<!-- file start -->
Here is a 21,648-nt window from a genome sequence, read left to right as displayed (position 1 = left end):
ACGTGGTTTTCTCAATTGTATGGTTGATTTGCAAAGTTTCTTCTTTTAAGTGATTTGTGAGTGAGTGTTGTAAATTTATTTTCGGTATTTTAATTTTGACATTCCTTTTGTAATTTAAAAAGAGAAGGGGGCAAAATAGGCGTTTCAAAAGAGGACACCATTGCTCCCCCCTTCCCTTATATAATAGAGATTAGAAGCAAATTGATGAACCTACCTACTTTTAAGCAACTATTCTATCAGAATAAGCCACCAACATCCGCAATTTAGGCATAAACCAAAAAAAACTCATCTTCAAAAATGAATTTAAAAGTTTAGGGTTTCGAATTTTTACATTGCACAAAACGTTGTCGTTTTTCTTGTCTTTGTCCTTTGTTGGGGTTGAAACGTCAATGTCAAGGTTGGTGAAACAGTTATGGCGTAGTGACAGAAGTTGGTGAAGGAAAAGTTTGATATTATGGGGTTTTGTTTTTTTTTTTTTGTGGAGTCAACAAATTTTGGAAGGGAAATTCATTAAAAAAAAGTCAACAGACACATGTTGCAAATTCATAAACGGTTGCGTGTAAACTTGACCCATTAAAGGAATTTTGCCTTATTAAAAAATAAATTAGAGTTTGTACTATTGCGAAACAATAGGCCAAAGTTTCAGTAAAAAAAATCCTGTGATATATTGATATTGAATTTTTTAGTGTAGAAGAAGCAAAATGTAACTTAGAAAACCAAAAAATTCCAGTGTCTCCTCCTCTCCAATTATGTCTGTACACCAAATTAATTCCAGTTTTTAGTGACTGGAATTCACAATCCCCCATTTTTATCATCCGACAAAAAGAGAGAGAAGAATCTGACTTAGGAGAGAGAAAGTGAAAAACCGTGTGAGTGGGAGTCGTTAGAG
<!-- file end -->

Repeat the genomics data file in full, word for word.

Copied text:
Here is a 21,648-nt window from a genome sequence, read left to right as displayed (position 1 = left end):
ACGTGGTTTTCTCAATTGTATGGTTGATTTGCAAAGTTTCTTCTTTTAAGTGATTTGTGAGTGAGTGTTGTAAATTTATTTTCGGTATTTTAATTTTGACATTCCTTTTGTAATTTAAAAAGAGAAGGGGGCAAAATAGGCGTTTCAAAAGAGGACACCATTGCTCCCCCCTTCCCTTATATAATAGAGATTAGAAGCAAATTGATGAACCTACCTACTTTTAAGCAACTATTCTATCAGAATAAGCCACCAACATCCGCAATTTAGGCATAAACCAAAAAAAACTCATCTTCAAAAATGAATTTAAAAGTTTAGGGTTTCGAATTTTTACATTGCACAAAACGTTGTCGTTTTTCTTGTCTTTGTCCTTTGTTGGGGTTGAAACGTCAATGTCAAGGTTGGTGAAACAGTTATGGCGTAGTGACAGAAGTTGGTGAAGGAAAAGTTTGATATTATGGGGTTTTGTTTTTTTTTTTTTGTGGAGTCAACAAATTTTGGAAGGGAAATTCATTAAAAAAAAGTCAACAGACACATGTTGCAAATTCATAAACGGTTGCGTGTAAACTTGACCCATTAAAGGAATTTTGCCTTATTAAAAAATAAATTAGAGTTTGTACTATTGCGAAACAATAGGCCAAAGTTTCAGTAAAAAAAATCCTGTGATATATTGATATTGAATTTTTTAGTGTAGAAGAAGCAAAATGTAACTTAGAAAACCAAAAAATTCCAGTGTCTCCTCCTCTCCAATTATGTCTGTACACCAAATTAATTCCAGTTTTTAGTGACTGGAATTCACAATCCCCCATTTTTATCATCCGACAAAAAGAGAGAGAAGAATCTGACTTAGGAGAGAGAAAGTGAAAAACCGTGTGAGTGGGAGTCGTTAGAG